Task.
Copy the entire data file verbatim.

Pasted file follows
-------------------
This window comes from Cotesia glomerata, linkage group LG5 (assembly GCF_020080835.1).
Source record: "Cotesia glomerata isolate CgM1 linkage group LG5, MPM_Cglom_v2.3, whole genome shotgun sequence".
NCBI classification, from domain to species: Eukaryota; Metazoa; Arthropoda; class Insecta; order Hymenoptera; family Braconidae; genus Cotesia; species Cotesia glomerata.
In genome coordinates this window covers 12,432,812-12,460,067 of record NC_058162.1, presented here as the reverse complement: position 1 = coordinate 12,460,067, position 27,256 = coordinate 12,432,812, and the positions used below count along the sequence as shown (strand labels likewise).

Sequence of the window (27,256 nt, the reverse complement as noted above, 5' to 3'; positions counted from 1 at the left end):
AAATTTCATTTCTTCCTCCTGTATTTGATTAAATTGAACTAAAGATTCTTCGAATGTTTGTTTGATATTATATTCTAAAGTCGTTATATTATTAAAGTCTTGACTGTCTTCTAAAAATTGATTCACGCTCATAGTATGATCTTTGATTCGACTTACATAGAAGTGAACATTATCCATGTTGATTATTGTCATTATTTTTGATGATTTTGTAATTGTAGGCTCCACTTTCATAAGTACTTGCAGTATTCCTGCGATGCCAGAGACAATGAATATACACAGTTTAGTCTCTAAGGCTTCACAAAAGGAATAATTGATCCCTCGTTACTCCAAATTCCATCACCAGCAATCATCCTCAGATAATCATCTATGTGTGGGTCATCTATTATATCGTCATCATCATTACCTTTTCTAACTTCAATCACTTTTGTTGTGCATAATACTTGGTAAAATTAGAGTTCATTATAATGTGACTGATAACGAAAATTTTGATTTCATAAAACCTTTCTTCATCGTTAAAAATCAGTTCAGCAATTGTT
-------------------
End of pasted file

This window comes from Cotesia glomerata, linkage group LG5 (assembly GCF_020080835.1).
Source record: "Cotesia glomerata isolate CgM1 linkage group LG5, MPM_Cglom_v2.3, whole genome shotgun sequence".
NCBI classification, from domain to species: Eukaryota; Metazoa; Arthropoda; class Insecta; order Hymenoptera; family Braconidae; genus Cotesia; species Cotesia glomerata.
In genome coordinates this window covers 12,432,812-12,460,067 of record NC_058162.1, presented here as the reverse complement: position 1 = coordinate 12,460,067, position 27,256 = coordinate 12,432,812, and the positions used below count along the sequence as shown (strand labels likewise).

Sequence of the window (27,256 nt, the reverse complement as noted above, 5' to 3'; positions counted from 1 at the left end):
AAATTTCATTTCTTCCTCCTGTATTTGATTAAATTGAACTAAAGATTCTTCGAATGTTTGTTTGATATTATATTCTAAAGTCGTTATATTATTAAAGTCTTGACTGTCTTCTAAAAATTGATTCACGCTCATAGTATGATCTTTGATTCGACTTACATAGAAGTGAACATTATCCATGTTGATTATTGTCATTATTTTTGATGATTTTGTAATTGTAGGCTCCACTTTCATAAGTACTTGCAGTATTCCTGCGATGCCAGAGACAATGAATATACACAGTTTAGTCTCTAAGGCTTCACAAAAGGAATAATTGATCCCTCGTTACTCCAAATTCCATCACCAGCAATCATCCTCAGATAATCATCTATGTGTGGGTCATCTATTATATCGTCATCATCATTACCTTTTCTAACTTCAATCACTTTTGTTGTGCATAATACTTGGTAAAATTAGAGTTCATTATAATGTGACTGATAACGAAAATTTTGATTTCATAAAACCTTTCTTCATCGTTAAAAATCAGTTCAGCAATTGTT